"The false allegations and haste do not help stability and cause tensions," said al-Shahal, Lebanon's most powerful Salafist leader.
 

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Introducing Lebanon

Coolly combining the ancient with the ultramodern, Lebanon is one of the most captivating countries in the Middle East. From the Phoenician findings of Tyre (Sour) and Roman Baalbek's tremendous temple to Beirut's BO18 and Bernard Khoury's modern movement, the span of Lebanon's history leaves many visitors spinning. Tripoli (Trablous) is considered to have the best souk in the country and is famous for its Mamluk architecture. It's well equipped with a taste of modernity as well; Jounieh, formerly a sleepy fishing village, is a town alive with nightclubs and glitz on summer weekends.

With all of the Middle East's best bits - warm and welcoming people, mind-blowing history and considerable culture, Lebanon is also the antithesis of many people's imaginings of the Middle East: mostly mountainous with skiing to boot, it's also laid-back, liberal and fun. While Beirut is fast becoming the region's party place, Lebanon is working hard to recapture its crown as the 'Paris of the Orient'.

The rejuvenation of the Beirut Central District is one of the largest, most ambitious urban redevelopment projects ever undertaken. Travellers will find the excitement surrounding this and other developments and designs palpable - and very infectious.

Finally, Lebanon's cuisine is considered the richest of the region. From hummus to hommard (lobster), you'll dine like a king. With legendary sights, hospitality, food and nightlife, what more could a traveller want?

Introducing Beirut

What Beirut is depends entirely on where you are. If you’re gazing at the beautifully reconstructed colonial relics and mosques of central Beirut’s Downtown, the city is a triumph of rejuvenation over disaster.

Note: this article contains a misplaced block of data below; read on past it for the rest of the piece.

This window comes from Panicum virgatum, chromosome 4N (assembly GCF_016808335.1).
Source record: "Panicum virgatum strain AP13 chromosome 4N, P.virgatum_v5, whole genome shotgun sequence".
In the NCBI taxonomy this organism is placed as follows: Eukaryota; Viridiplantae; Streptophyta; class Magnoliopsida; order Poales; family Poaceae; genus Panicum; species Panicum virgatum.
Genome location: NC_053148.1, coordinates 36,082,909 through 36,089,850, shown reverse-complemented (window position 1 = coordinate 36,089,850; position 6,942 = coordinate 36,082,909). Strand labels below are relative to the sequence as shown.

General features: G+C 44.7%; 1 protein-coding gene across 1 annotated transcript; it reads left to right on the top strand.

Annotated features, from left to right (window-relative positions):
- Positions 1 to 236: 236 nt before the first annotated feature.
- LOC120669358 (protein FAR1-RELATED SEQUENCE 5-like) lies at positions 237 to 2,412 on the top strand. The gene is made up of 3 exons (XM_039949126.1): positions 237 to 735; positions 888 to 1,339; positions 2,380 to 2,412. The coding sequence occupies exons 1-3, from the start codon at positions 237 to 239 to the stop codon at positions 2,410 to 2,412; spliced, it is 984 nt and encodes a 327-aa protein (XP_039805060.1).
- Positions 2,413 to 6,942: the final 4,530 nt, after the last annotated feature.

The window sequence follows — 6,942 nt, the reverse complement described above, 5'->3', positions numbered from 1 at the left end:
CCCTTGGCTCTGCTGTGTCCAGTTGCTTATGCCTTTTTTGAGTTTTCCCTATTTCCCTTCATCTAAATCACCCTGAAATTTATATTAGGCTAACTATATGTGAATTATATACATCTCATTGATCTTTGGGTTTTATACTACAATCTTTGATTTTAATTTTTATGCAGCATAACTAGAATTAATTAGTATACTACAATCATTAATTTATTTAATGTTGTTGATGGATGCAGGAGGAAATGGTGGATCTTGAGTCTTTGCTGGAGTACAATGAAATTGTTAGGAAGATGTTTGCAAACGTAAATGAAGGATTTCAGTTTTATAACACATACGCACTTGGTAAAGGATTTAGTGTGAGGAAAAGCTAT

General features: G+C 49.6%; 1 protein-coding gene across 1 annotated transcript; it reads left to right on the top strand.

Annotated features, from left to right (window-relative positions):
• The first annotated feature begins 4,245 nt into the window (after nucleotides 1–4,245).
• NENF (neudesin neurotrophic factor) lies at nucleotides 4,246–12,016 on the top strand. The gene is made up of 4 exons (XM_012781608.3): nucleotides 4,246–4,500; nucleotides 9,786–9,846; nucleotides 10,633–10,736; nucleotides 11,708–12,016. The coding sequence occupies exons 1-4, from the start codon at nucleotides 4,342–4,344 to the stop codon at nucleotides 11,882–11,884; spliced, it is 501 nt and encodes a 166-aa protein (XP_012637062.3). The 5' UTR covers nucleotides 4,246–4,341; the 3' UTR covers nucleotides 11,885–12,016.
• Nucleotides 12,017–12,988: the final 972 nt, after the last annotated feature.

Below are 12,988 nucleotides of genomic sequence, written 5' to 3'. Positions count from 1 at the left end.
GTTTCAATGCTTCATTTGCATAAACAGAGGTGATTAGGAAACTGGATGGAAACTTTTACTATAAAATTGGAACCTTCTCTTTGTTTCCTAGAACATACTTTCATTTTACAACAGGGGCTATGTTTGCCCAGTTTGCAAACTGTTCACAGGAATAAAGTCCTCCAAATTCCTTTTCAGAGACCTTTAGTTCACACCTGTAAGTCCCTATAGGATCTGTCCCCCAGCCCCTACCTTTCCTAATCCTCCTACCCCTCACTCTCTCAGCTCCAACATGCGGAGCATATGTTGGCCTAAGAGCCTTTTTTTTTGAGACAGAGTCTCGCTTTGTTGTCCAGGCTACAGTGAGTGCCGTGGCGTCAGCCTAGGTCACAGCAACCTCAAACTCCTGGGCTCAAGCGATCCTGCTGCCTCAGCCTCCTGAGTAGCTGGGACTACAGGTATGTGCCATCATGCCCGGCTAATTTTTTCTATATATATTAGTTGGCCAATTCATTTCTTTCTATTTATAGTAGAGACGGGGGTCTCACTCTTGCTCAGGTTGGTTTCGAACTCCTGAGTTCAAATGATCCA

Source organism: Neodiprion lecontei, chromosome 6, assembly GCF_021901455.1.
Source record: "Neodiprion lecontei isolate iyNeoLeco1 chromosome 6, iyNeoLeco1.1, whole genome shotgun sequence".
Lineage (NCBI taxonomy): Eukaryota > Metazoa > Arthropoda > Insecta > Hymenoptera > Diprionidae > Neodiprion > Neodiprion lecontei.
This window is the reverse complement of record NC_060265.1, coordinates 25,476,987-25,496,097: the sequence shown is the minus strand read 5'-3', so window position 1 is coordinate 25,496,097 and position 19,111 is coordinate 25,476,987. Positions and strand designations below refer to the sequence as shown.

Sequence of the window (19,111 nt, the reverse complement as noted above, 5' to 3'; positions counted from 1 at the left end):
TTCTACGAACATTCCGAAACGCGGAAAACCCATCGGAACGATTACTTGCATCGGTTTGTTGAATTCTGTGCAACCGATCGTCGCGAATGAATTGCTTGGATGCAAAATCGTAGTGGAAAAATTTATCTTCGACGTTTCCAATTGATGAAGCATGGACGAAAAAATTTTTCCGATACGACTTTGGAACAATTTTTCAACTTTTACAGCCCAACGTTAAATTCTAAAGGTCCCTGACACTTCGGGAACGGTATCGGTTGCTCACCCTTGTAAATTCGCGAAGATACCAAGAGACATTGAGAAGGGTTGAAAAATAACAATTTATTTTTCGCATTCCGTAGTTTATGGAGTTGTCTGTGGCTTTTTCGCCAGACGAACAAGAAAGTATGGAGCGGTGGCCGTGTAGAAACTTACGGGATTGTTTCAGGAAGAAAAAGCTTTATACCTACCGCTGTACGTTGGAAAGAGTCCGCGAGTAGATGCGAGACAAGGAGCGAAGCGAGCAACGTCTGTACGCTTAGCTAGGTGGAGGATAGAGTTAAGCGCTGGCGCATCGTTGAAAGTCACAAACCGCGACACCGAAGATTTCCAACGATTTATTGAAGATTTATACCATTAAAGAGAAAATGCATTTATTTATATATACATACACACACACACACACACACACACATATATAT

If you’re in the young, vibrant neighbourhoods of Gemmayzeh or Achrafiye, Beirut is about living for the moment: partying, eating and drinking as if there’s no tomorrow. If you’re standing in the shadow of buildings still peppered with bullet holes, or walking the Green Line with an elderly resident, it’s a city of bitter memories and a dark past. If you’re with Beirut’s Armenians, Beirut is about salvation; if you’re with its handful of Jews, it’s about hiding your true identity. Here you’ll find the freest gay scene in the Arab Middle East, yet homosexuality is still illegal. If you’re in one of Beirut’s southern refugee camps, Beirut is about sorrow and displacement; other southern districts are considered a base for paramilitary operations and south Beirut is home to infamous Hezbollah secretary general, Hassan Nasrallah. For some, it’s a city of fear; for others, freedom.

Throw in maniacal drivers, air pollution from old, smoking Mercedes taxis, world-class universities, bars to rival Soho and coffee thicker than mud, political demonstrations, and swimming pools awash with more silicone than Miami. Add people so friendly you’ll swear it can’t be true, a political situation existing on a knife-edge, internationally renowned museums and gallery openings that continue in the face of explosions, assassinations and power cuts, and you’ll find that you’ve never experienced a capital city quite so alive and kicking – despite its frequent volatility.